If you do that, then perhaps define a variant of max that can cope with no args

borkdude16:12:09

but then you would maybe get (max) which is undefined

borkdude16:12:26

it’s probably an x y problem

bhauman16:12:05

basically a nil punning version of max is what we are talking about

mfikes16:12:10

@cjmurphy Did you encounter this via (vals {}) returning nil?

cjmurphy16:12:33

Maybe I'll make a max that works with a sequence and deals with nil that way...

mfikes16:12:42

Curious what context it arises in

bhauman16:12:38

`(defn maximum [& args] (when-let [args (not-empty (filter some? args))] (apply max args))) `

cjmurphy16:12:51

@mfikes (apply maximum (vals new-memory)) yes

mfikes16:12:37

In that case you should get an arity exception from max not a nil arg

cjmurphy16:12:57

Yes I got that exception too.

mfikes16:12:58

(apply max (vals {})) -> arity issue

orestis16:12:01

I used (mapcat vals <seq>) and it took care of null values.

borkdude16:12:54

I wonder how you got nils in the first place, I didn’t have this problem

orestis16:12:52

If you use reductions in the second part, and you don’t use a pre-populated map, the first few steps will give you an empty map until the first successful operation.

mfikes16:12:23

Cool mapcat solution. Perhaps (concat [1 2] nil [3 4])’s nil-punning should be in its docstring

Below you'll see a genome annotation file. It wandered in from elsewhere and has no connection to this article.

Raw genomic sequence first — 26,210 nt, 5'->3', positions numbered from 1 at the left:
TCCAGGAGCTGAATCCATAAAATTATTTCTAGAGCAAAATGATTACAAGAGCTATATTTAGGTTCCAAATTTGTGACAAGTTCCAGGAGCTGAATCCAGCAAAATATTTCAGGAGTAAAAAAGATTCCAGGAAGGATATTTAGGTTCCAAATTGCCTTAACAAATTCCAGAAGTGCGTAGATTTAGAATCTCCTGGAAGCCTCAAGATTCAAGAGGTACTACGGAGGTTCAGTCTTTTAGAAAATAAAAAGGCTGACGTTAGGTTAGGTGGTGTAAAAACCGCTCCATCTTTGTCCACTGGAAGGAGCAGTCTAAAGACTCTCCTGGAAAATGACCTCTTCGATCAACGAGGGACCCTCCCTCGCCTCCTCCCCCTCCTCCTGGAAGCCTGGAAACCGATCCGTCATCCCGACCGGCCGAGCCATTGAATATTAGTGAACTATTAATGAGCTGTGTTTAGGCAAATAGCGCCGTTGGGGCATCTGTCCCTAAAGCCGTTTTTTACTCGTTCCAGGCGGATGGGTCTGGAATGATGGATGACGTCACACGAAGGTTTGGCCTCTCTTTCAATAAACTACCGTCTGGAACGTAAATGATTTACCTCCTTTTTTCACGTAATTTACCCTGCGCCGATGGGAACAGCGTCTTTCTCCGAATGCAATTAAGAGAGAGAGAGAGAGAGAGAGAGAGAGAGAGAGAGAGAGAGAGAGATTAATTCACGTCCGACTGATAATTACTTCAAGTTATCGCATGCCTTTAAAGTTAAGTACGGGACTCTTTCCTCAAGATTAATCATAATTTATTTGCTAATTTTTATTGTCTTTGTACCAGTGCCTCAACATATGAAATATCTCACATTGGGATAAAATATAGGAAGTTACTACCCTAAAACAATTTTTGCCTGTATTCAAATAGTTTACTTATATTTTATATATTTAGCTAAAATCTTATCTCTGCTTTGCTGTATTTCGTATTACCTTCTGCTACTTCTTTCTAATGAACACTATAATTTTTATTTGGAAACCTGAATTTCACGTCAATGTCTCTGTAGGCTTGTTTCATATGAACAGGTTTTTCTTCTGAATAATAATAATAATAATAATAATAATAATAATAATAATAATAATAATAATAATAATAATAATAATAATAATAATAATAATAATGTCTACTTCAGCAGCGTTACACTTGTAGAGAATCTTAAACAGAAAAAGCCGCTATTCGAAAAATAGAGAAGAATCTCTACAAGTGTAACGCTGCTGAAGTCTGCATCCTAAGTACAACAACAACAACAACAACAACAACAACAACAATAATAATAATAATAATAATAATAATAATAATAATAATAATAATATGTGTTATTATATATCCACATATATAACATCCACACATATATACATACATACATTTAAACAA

borkdude16:12:31

ah ok — I got my answer in the first part already

cjmurphy16:12:56

@borkdude I got the NPE here: new-kept-highest (maximum kept-highest new-highest)

borkdude16:12:19

@cjmurphy you could initialize kept-highest to 0, because this was the initial value of all registers

orestis16:12:47

@mfikes I discovered it by accident.

cjmurphy16:12:46

kept-highest is the 'running maximum' for part two, so not actually a register value.

mfikes16:12:54

I ended up with this unsavory hack: (apply max (or (vals {}) [0]))

borkdude16:12:39

@cjmurphy yeah, that’s why you could seed the running max with 0, because that’s the initial max

borkdude16:12:11

(@cjmurphy assuming your doing something like reduce)

cjmurphy16:12:15

Yes sure, I'll do that and see if any more NPEs

cjmurphy16:12:38

I'm doing iterate.

mfikes16:12:57

@orestis Right. I also discovered (merge-with + [1] {0 2}) accidentally works, but I suspect the concat behavior is intended. Hrm.

cjmurphy16:12:26

I'm thinking to initialize kept-highest to lowest possible value rather than 0.

borkdude16:12:39

so 0 is the initial value of cur-max (or kept-highest)

cjmurphy16:12:03

I intitialized kept-highest/cur-max to Long/MIN_VALUE and now no more nil problems with max. So good point that there should not be problems with nil with max in the first place.

cjmurphy16:12:31

There would be a problem with 0 if all the register values were negative, and were always being set to negative.

borkdude16:12:25

@cjmurphy The problem description states: > The registers all start at 0.

cjmurphy16:12:23

Sure so no problem using either 🙂 I just like using the min possible value as the default for finding the maximum.

cjmurphy16:12:37

(If you have to use a default - if there really were none then nil would be better of course).

cjmurphy18:12:09